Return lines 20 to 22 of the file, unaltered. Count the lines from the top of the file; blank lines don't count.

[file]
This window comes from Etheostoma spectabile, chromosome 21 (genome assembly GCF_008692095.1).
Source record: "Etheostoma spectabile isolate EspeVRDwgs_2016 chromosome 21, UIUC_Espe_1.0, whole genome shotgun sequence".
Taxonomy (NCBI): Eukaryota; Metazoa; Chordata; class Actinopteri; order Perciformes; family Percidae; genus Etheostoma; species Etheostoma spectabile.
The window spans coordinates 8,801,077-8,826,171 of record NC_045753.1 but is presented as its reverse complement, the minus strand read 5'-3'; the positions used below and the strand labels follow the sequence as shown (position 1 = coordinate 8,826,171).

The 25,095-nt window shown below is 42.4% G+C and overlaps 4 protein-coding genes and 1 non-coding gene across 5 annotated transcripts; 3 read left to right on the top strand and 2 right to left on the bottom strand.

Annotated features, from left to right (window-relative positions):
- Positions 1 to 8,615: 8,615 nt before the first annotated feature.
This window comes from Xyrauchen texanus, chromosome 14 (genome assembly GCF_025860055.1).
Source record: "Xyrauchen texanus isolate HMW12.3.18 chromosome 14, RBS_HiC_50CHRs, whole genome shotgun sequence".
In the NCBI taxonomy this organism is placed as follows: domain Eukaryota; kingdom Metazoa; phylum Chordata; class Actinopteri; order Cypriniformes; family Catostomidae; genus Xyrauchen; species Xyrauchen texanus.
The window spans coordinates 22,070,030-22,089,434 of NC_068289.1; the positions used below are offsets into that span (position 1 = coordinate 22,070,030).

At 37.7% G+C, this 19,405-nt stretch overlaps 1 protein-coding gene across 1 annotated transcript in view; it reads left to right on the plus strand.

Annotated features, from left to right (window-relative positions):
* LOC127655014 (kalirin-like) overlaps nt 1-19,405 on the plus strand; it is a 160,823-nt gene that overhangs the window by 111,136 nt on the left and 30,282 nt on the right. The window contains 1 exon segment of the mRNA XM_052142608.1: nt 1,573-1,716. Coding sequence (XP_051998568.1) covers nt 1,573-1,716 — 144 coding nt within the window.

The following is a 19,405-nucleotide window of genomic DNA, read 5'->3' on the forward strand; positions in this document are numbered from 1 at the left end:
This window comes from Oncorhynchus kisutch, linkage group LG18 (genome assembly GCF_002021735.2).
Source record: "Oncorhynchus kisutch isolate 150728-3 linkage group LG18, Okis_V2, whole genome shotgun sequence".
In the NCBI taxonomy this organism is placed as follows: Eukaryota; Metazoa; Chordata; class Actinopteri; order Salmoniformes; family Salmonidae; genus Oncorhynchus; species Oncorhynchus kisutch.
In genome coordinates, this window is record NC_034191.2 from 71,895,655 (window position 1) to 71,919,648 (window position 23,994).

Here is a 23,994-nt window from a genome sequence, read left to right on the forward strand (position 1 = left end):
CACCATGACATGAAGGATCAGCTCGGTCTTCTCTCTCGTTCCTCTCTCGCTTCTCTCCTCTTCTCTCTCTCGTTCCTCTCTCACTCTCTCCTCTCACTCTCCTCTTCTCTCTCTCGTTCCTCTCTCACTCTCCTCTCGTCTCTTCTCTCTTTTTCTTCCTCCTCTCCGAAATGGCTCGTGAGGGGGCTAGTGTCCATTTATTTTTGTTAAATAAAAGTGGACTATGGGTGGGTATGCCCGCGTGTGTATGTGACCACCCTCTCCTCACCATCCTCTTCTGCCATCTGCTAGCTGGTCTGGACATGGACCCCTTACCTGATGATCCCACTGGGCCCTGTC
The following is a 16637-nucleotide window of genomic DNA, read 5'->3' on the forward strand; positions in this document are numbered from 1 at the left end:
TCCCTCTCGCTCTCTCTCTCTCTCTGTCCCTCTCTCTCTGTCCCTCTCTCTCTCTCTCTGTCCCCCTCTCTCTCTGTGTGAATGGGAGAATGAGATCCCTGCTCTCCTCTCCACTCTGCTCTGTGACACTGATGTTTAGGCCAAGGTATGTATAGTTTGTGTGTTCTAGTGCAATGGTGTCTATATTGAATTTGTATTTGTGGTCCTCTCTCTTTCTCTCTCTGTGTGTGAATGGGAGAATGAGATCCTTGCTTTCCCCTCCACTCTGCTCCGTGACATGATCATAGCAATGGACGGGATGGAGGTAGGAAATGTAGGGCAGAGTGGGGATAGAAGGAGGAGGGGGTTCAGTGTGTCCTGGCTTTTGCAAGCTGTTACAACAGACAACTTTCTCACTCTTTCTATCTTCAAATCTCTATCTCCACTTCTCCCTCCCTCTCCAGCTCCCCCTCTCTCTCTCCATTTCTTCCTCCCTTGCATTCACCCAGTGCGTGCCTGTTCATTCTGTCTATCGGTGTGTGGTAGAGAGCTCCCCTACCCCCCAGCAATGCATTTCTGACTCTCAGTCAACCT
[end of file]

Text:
Here is a 23,994-nt window from a genome sequence, read left to right on the forward strand (position 1 = left end):
CACCATGACATGAAGGATCAGCTCGGTCTTCTCTCTCGTTCCTCTCTCGCTTCTCTCCTCTTCTCTCTCTCGTTCCTCTCTCACTCTCTCCTCTCACTCTCCTCTTCTCTCTCTCGTTCCTCTCTCACTCTCCTCTCGTCTCTTCTCTCTTTTTCTTCCTCCTCTCCGAAATGGCTCGTGAGGGGGCTAGTGTCCATTTATTTTTGTTAAATAAAAGTGGACTATGGGTGGGTATGCCCGCGTGTGTATGTGACCACCCTCTCCTCACCATCCTCTTCTGCCATCTGCTAGCTGGTCTGGACATGGACCCCTTACCTGATGATCCCACTGGGCCCTGTC
The following is a 16637-nucleotide window of genomic DNA, read 5'->3' on the forward strand; positions in this document are numbered from 1 at the left end: